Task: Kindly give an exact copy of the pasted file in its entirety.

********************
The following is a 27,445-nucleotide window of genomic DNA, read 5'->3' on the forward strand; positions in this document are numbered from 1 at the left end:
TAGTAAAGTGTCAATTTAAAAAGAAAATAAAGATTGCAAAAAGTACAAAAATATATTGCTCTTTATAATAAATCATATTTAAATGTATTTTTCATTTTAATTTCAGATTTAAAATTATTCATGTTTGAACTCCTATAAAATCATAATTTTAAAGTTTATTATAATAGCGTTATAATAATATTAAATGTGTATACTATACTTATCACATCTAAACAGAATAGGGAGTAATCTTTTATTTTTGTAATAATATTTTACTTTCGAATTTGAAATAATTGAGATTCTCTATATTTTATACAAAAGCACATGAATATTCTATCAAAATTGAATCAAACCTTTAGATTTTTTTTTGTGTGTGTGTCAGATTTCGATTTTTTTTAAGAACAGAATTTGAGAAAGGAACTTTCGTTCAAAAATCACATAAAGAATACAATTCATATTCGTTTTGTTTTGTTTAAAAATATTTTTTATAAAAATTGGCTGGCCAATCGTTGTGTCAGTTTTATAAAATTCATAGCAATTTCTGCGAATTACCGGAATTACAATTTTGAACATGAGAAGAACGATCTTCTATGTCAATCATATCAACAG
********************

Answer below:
The following is a 27,445-nucleotide window of genomic DNA, read 5'->3' on the forward strand; positions in this document are numbered from 1 at the left end:
TAGTAAAGTGTCAATTTAAAAAGAAAATAAAGATTGCAAAAAGTACAAAAATATATTGCTCTTTATAATAAATCATATTTAAATGTATTTTTCATTTTAATTTCAGATTTAAAATTATTCATGTTTGAACTCCTATAAAATCATAATTTTAAAGTTTATTATAATAGCGTTATAATAATATTAAATGTGTATACTATACTTATCACATCTAAACAGAATAGGGAGTAATCTTTTATTTTTGTAATAATATTTTACTTTCGAATTTGAAATAATTGAGATTCTCTATATTTTATACAAAAGCACATGAATATTCTATCAAAATTGAATCAAACCTTTAGATTTTTTTTTGTGTGTGTGTCAGATTTCGATTTTTTTTAAGAACAGAATTTGAGAAAGGAACTTTCGTTCAAAAATCACATAAAGAATACAATTCATATTCGTTTTGTTTTGTTTAAAAATATTTTTTATAAAAATTGGCTGGCCAATCGTTGTGTCAGTTTTATAAAATTCATAGCAATTTCTGCGAATTACCGGAATTACAATTTTGAACATGAGAAGAACGATCTTCTATGTCAATCATATCAACAG